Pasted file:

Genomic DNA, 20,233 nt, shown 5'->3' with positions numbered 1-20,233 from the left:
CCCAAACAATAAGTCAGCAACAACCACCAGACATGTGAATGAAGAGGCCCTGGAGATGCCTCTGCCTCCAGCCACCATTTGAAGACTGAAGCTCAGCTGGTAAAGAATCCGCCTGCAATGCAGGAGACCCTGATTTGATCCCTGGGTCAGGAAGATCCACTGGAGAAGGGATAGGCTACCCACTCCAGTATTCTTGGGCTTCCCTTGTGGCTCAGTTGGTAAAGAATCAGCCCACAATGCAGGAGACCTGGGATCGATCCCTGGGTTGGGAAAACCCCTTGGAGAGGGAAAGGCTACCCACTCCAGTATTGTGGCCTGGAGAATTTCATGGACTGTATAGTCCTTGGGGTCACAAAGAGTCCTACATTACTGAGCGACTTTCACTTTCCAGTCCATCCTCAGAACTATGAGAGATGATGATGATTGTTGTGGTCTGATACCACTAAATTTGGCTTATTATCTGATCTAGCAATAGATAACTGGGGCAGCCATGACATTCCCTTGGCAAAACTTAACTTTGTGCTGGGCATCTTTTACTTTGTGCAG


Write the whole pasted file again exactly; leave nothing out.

Genomic DNA, 20,233 nt, shown 5'->3' with positions numbered 1-20,233 from the left:
CCCAAACAATAAGTCAGCAACAACCACCAGACATGTGAATGAAGAGGCCCTGGAGATGCCTCTGCCTCCAGCCACCATTTGAAGACTGAAGCTCAGCTGGTAAAGAATCCGCCTGCAATGCAGGAGACCCTGATTTGATCCCTGGGTCAGGAAGATCCACTGGAGAAGGGATAGGCTACCCACTCCAGTATTCTTGGGCTTCCCTTGTGGCTCAGTTGGTAAAGAATCAGCCCACAATGCAGGAGACCTGGGATCGATCCCTGGGTTGGGAAAACCCCTTGGAGAGGGAAAGGCTACCCACTCCAGTATTGTGGCCTGGAGAATTTCATGGACTGTATAGTCCTTGGGGTCACAAAGAGTCCTACATTACTGAGCGACTTTCACTTTCCAGTCCATCCTCAGAACTATGAGAGATGATGATGATTGTTGTGGTCTGATACCACTAAATTTGGCTTATTATCTGATCTAGCAATAGATAACTGGGGCAGCCATGACATTCCCTTGGCAAAACTTAACTTTGTGCTGGGCATCTTTTACTTTGTGCAG